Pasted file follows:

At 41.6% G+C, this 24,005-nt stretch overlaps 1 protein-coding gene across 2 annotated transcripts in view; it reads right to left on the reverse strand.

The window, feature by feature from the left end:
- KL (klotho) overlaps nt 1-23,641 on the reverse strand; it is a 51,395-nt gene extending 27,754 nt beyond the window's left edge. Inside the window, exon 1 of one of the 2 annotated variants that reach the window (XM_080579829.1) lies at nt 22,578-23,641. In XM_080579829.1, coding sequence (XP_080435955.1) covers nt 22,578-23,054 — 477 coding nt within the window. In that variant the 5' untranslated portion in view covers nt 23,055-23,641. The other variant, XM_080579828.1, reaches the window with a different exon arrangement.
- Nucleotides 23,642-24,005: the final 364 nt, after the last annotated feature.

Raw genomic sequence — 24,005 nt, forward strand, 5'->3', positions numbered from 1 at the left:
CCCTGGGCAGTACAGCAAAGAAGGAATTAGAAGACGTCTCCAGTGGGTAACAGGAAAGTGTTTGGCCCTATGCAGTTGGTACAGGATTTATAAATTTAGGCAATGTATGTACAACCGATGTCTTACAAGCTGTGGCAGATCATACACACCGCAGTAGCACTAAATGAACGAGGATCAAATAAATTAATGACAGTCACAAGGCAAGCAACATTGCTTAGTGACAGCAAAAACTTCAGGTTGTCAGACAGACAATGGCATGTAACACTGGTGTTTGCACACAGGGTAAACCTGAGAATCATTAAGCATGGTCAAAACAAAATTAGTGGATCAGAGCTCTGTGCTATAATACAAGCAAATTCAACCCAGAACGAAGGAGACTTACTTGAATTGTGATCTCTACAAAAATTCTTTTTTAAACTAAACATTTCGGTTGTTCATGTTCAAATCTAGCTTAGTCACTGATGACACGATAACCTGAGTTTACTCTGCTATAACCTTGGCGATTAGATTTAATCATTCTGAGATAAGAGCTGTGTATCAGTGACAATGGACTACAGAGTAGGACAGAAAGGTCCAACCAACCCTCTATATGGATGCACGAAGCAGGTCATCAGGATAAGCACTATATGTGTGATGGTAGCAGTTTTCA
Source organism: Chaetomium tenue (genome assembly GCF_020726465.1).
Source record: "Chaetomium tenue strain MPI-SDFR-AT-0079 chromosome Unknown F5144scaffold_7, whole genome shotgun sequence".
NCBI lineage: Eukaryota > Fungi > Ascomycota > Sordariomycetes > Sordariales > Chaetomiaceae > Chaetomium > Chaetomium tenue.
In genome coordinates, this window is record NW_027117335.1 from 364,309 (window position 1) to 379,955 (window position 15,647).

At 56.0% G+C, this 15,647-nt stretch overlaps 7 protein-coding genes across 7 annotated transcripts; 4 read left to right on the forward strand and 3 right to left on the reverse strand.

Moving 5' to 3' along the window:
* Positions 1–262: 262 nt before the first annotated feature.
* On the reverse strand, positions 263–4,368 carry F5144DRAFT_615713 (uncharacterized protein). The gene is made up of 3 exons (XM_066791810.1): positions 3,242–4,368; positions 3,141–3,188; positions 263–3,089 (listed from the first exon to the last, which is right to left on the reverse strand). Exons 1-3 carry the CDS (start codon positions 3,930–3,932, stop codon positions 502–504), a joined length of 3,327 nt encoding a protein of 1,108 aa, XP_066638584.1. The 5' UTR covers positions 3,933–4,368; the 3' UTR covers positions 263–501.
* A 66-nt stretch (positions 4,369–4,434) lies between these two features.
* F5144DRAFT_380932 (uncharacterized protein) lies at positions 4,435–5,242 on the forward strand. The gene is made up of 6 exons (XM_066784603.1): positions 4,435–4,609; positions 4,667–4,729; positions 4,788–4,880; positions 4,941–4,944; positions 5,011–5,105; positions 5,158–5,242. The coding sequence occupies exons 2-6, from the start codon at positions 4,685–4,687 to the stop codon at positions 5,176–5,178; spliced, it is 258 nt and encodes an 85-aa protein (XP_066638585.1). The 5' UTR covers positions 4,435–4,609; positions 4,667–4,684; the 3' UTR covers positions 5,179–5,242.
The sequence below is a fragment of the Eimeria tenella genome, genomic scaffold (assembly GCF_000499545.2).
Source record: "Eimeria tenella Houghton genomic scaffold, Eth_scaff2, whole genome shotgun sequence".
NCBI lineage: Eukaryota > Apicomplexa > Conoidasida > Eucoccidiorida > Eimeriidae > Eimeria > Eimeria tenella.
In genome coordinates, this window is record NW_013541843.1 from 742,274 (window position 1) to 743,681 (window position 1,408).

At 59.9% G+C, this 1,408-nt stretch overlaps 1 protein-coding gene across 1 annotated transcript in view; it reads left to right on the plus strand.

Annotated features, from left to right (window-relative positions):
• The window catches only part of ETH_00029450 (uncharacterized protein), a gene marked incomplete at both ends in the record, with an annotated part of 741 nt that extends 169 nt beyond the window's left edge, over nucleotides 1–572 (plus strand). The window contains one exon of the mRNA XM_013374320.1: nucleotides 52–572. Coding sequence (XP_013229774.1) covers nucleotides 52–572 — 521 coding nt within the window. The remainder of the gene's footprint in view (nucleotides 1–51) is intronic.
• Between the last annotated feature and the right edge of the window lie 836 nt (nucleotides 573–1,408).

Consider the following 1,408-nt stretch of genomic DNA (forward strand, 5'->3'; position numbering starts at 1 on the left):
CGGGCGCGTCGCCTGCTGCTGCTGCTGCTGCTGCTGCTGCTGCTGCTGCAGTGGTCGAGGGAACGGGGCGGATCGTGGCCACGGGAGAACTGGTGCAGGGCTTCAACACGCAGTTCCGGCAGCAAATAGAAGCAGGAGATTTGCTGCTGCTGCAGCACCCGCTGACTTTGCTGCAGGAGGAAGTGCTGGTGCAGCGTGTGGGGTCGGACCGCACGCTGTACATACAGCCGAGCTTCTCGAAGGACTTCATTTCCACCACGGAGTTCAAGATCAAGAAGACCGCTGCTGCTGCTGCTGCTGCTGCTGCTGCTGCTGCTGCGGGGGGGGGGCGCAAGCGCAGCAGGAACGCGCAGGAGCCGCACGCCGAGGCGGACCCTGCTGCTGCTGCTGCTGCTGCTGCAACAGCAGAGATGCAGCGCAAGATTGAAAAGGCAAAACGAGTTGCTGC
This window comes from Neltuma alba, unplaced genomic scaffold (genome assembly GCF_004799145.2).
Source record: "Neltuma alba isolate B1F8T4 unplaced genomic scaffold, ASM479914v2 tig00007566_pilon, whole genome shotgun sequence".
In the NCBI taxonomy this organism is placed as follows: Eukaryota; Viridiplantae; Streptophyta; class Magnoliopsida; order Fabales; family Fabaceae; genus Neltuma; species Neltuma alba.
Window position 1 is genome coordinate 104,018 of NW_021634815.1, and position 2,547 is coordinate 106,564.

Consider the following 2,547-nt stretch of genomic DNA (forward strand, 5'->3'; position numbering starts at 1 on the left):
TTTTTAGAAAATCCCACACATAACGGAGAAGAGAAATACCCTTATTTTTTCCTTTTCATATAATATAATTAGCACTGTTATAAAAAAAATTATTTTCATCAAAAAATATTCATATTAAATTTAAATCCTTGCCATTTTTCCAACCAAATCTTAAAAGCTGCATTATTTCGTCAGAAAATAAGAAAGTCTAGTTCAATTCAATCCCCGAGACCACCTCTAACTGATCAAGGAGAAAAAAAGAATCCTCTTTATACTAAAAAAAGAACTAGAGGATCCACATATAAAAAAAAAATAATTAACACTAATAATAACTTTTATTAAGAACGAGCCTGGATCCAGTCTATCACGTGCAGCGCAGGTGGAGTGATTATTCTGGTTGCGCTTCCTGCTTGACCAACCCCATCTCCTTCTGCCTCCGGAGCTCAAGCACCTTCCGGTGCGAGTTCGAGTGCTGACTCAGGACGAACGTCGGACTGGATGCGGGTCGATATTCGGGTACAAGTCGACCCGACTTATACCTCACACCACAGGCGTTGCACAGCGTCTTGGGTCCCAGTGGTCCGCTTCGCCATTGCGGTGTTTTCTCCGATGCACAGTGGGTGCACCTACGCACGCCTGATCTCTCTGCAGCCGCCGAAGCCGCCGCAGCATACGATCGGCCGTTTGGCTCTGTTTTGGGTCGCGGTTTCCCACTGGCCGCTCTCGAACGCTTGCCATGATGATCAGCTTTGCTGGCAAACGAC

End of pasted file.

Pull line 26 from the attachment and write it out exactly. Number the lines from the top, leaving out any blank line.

CGGGCGCGTCGCCTGCTGCTGCTGCTGCTGCTGCTGCTGCTGCTGCTGCAGTGGTCGAGGGAACGGGGCGGATCGTGGCCACGGGAGAACTGGTGCAGGGCTTCAACACGCAGTTCCGGCAGCAAATAGAAGCAGGAGATTTGCTGCTGCTGCAGCACCCGCTGACTTTGCTGCAGGAGGAAGTGCTGGTGCAGCGTGTGGGGTCGGACCGCACGCTGTACATACAGCCGAGCTTCTCGAAGGACTTCATTTCCACCACGGAGTTCAAGATCAAGAAGACCGCTGCTGCTGCTGCTGCTGCTGCTGCTGCTGCTGCTGCGGGGGGGGGGCGCAAGCGCAGCAGGAACGCGCAGGAGCCGCACGCCGAGGCGGACCCTGCTGCTGCTGCTGCTGCTGCTGCAACAGCAGAGATGCAGCGCAAGATTGAAAAGGCAAAACGAGTTGCTGC